Bitfinex is among the largest crypto exchanges in the group that also includes Coinbase, Binance, Huobi, Gate, and Kraken. It supports trading in a variety of cryptocurrencies from blue-chips like Bitcoin and Ethereum to penny cryptos like Shiba Inu and Chiliz.
What was the Bitfinex hack?
In 2016, Bitfinex suffered a major security breach that resulted in the loss of nearly 120,000 Bitcoins worth about $72 million at that time. The hack forced the exchange to temporarily halt trading.
Although some people speculated that the hack was an inside job, Bitfinex strongly defended its team and insisted that the theft was the work of outside actors. The exchange has been able to recover tiny bits of the stolen funds with the help of the government.
The seizure of more than 94,000 Bitcoins worth $3.6 billion by the government could mark a milestone in Bitfinex’s efforts to recover the funds lost in the 2016 hack. The Bitcoins linked to the Bitfinex theft were on the move before the Department of Justice announced that it took control of them.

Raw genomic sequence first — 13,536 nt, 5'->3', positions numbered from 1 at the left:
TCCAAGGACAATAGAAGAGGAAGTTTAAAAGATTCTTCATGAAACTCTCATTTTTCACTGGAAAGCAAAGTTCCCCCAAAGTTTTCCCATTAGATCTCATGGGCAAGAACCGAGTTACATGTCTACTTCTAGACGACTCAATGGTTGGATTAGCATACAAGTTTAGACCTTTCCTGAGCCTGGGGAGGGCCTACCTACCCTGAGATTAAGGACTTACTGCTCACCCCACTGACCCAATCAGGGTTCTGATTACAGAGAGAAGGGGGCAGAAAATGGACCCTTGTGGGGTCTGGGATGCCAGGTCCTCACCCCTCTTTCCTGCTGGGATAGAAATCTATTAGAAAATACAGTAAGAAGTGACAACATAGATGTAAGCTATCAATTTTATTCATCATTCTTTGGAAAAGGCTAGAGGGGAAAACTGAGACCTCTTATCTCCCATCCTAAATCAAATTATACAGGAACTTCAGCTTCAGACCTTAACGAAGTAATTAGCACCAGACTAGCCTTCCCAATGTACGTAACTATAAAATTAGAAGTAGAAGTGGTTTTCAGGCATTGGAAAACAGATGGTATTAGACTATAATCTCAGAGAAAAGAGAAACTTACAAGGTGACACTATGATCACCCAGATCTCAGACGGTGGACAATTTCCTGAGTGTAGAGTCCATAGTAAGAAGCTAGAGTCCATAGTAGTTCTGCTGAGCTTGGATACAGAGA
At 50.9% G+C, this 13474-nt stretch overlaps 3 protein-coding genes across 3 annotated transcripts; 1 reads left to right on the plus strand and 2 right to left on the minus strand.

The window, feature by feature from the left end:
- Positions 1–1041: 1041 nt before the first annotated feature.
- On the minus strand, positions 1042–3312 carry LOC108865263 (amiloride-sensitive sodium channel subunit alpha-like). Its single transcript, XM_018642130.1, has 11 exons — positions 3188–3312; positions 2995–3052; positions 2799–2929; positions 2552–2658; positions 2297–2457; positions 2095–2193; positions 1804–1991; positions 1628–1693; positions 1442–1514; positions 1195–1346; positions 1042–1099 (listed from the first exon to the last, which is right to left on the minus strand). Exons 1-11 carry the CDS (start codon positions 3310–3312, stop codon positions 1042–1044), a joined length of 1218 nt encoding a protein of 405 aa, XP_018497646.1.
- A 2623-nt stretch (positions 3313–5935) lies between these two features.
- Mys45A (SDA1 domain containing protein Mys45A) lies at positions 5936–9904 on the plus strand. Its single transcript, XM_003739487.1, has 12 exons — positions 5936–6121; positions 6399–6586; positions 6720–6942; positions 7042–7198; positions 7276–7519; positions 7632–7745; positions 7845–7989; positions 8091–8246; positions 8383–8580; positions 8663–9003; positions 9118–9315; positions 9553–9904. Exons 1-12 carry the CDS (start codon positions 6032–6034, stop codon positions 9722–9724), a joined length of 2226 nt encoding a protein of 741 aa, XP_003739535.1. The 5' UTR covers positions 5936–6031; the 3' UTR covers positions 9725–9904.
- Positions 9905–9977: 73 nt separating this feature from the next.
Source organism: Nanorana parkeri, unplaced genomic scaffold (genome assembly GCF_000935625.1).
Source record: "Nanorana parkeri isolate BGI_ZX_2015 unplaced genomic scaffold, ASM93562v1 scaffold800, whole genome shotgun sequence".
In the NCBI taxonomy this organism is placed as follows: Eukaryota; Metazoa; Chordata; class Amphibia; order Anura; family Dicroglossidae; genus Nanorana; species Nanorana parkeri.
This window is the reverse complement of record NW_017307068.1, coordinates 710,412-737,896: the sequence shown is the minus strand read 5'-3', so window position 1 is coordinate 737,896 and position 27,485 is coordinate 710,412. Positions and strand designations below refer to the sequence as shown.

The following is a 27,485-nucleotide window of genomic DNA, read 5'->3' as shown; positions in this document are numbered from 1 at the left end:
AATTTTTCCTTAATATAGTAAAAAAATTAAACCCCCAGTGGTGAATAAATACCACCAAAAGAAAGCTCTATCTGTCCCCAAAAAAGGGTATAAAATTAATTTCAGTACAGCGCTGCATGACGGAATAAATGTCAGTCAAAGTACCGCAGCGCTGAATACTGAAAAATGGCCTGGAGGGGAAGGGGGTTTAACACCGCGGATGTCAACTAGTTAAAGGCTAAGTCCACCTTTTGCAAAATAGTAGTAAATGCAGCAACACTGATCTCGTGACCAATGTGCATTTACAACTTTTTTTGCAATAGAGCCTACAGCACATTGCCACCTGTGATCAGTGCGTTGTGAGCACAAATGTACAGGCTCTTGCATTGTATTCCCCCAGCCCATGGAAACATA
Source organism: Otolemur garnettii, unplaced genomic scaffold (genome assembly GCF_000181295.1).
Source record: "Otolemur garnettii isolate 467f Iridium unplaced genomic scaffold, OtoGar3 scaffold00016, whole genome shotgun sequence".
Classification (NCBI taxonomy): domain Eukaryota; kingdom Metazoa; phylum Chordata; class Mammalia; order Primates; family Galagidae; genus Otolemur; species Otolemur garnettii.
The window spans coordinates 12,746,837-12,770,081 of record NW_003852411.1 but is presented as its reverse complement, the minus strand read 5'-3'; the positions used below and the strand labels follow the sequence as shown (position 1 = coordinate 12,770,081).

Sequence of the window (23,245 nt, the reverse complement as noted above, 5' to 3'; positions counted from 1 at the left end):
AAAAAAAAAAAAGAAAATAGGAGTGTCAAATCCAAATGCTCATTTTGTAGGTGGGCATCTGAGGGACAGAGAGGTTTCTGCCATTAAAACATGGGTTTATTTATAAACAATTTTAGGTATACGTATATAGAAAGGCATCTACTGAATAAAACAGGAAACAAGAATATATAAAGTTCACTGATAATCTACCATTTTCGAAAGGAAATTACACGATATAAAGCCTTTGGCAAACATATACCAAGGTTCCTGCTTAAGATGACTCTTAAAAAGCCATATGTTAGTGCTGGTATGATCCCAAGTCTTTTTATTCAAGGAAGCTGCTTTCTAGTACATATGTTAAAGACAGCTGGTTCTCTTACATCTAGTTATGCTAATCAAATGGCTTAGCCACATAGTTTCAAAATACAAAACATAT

What happened to the 2016 Bitfinex hack victims?
Bitfinex compensated customers who lost their funds in the hack with the BFX token. The exchange issued a token for every dollar lost. Bitfinex launched a refund program to give the victims actual dollars. The program used profits from Bitfinex’s operations to buy back BFX tokens. It bought back most of the tokens and those that remained were exchanged for shares in Bitfinex’s parent company iFinex. People who received shares in iFinex were able to trade them through the RRT token.
How will Bitfinex use the funds recovered from the hack?
Bitfinex has spent the funds recovered from its 2016 hack in various ways. For example, the exchange has distributed a portion of the funds to RRT holders. However, Bitfinex plans to use most of the recovered funds to repurchase its LEO token.
The exchange issued the LEO token in May 2019 to raise money. There was a setback in which Bitfinex’s funds held by its payment provider Crypto Capital were seized by the government. Bitfinex issued 1 billion LEO tokens, which allowed it to raise $1 billion, but LEO was meant to be a temporary token.
As a result, Bitfinex uses a portion of its revenue to repurchase and burn the tokens with the goal of sweeping them out of the market completely. The buybacks have led to the number of LEO tokens remaining on the market dropping to just over 985 million.
Bitfinex has plans to use at least 80 percent of the funds recovered from the 2016 hack to repurchase and burn the token. LEO's token price soared to a new record high above $8 after the Department of Justice announced that it seized most of the Bitcoins stolen from Bitfinex.